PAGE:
The Left Hand Of Darkness (Ursula K.LeGuin)

The Summer Book (Tove Jansson)

If It’s Not Funny, It’s Art (Demetri Martin)

The Intuitionist (Colson Whitehead)

Reasons To Live (Amy Hempel)

At The Gates Of The Animal Kingdom (Amy Hempel)

Tumble Home (Amy Hempel)

The Dog Of The Marriage (Amy Hempel)

Bartleby The Scrivener (Herman Melville)

Letters To A Young Scientist (Edward O.Wilson)

The Painter Of Signs (R.K.Narayan)

The Italians (John Hooper)

A Literary Tour Of Italy (Tim Parks)


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Posted by on October 30, 2017 in BOOKS


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159. Books Bought & Read, August 2017…

159. Books Bought & Read, August 2017…

My vision was 20/20 this August: 20 bought, 20 read, but it was quality and not just quantity this summer, as you can see from the many bold recommendations in the Books Read list below. But there was a depth and breadth to my literary wanderings this month, both through space and time: from world food recommendations from the lead singer of a Scottish rock band to ancient Greek thoughts on nature; bittersweet Finnish tales of nothing to Victorian English myth; race-wide contemporary African-American struggles in the USA to everyday human struggles in Israel.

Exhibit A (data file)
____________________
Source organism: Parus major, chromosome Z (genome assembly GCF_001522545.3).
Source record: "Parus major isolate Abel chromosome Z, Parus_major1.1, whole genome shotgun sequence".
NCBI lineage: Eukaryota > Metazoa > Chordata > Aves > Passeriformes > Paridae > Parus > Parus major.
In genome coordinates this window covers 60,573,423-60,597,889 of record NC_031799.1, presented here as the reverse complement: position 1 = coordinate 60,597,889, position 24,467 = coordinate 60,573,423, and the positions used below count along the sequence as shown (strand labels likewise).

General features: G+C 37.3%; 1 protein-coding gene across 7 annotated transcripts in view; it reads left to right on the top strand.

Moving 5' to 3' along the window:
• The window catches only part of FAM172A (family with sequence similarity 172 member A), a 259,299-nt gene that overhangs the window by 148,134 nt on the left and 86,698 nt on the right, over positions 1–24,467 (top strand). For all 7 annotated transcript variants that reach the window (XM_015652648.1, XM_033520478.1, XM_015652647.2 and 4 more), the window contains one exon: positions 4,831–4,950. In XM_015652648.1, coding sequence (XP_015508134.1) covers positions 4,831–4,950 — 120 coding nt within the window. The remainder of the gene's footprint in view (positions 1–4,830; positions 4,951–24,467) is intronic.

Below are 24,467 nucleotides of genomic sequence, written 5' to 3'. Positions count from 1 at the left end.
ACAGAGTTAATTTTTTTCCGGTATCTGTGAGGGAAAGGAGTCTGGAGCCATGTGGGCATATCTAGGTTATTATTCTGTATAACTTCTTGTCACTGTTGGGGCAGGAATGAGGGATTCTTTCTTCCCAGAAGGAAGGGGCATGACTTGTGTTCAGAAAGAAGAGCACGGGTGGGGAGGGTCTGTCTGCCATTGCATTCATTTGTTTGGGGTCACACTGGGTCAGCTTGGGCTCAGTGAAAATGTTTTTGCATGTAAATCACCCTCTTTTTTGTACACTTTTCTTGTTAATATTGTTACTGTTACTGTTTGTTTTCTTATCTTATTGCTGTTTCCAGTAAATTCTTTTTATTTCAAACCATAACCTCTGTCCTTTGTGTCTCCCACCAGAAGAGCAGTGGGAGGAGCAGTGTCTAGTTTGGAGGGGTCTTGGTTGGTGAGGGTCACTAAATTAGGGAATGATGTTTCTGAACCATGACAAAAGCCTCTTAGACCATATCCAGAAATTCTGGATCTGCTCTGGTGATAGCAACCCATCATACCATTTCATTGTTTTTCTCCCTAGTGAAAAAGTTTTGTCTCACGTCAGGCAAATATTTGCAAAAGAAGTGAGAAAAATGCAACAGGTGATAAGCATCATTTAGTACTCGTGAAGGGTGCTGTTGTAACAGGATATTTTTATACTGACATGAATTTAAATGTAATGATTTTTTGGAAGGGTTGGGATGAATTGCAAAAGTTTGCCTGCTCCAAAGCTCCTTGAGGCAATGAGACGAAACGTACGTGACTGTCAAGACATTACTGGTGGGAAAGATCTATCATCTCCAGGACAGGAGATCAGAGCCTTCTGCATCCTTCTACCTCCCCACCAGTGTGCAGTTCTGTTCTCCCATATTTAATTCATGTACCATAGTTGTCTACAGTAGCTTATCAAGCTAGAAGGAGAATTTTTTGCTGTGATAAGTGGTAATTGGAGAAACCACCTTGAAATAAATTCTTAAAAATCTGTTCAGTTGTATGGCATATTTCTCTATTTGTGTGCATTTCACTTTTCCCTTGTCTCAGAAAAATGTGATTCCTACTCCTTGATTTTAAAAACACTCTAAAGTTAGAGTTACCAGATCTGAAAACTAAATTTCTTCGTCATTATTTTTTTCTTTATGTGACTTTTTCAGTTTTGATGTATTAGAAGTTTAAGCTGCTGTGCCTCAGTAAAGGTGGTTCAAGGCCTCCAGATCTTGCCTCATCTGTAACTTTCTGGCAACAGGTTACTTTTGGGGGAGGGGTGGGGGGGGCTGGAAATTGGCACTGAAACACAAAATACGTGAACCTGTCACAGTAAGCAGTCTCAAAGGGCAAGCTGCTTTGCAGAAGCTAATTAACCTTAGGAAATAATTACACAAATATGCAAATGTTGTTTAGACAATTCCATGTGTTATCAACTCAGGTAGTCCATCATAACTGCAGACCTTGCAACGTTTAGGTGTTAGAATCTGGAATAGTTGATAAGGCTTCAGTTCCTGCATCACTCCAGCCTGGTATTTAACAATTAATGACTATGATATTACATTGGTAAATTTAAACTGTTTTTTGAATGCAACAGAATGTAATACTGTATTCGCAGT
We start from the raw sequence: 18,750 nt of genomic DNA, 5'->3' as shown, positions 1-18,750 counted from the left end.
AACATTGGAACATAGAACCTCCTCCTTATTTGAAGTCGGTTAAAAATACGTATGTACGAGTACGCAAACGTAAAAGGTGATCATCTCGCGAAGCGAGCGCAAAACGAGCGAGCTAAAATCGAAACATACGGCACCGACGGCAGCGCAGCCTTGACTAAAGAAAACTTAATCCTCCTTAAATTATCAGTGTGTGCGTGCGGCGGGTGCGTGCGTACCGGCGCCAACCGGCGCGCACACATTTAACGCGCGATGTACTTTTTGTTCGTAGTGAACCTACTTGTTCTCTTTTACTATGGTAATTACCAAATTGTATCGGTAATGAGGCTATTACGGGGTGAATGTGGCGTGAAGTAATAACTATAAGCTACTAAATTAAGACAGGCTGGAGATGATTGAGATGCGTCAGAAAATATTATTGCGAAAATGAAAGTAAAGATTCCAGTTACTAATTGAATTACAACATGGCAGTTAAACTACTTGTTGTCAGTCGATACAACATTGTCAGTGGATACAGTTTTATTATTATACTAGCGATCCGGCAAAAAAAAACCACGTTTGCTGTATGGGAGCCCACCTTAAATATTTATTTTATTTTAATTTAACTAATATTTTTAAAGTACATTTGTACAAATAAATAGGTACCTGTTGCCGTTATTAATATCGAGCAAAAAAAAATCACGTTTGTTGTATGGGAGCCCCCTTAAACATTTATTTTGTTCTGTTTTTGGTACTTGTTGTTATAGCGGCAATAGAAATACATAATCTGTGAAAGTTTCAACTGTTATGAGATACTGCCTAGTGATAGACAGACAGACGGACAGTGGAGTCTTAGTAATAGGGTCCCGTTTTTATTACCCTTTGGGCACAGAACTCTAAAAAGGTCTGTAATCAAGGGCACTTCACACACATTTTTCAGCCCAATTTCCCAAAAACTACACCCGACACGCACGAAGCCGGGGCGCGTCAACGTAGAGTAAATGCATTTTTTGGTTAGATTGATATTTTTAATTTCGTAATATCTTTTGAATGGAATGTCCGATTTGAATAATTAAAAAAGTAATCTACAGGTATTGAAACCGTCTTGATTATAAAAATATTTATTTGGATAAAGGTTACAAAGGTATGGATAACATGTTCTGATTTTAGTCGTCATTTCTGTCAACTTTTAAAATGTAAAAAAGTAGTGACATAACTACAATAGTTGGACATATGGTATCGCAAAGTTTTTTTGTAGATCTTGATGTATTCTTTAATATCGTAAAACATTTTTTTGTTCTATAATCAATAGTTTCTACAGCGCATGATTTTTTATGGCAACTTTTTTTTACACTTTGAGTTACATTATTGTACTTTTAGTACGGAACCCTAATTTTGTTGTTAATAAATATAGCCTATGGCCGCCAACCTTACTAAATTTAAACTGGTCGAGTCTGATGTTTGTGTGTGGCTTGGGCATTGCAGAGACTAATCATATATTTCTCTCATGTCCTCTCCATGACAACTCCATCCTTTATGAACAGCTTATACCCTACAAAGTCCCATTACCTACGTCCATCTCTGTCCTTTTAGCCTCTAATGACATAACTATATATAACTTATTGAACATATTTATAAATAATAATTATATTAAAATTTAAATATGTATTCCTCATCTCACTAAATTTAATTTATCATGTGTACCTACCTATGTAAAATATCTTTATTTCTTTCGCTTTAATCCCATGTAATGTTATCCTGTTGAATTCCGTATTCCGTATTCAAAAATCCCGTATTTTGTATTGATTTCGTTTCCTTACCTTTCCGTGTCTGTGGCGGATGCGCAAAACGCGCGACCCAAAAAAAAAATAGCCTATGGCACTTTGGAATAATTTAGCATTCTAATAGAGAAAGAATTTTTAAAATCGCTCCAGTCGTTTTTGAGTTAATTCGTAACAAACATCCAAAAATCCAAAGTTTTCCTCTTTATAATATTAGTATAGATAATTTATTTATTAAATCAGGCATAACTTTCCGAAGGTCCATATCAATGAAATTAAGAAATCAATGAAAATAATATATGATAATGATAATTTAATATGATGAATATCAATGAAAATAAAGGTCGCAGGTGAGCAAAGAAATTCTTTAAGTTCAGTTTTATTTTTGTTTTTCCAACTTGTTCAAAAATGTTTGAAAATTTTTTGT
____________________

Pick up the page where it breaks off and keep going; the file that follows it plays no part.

Reading is my favourite way to travel when I can’t actually travel.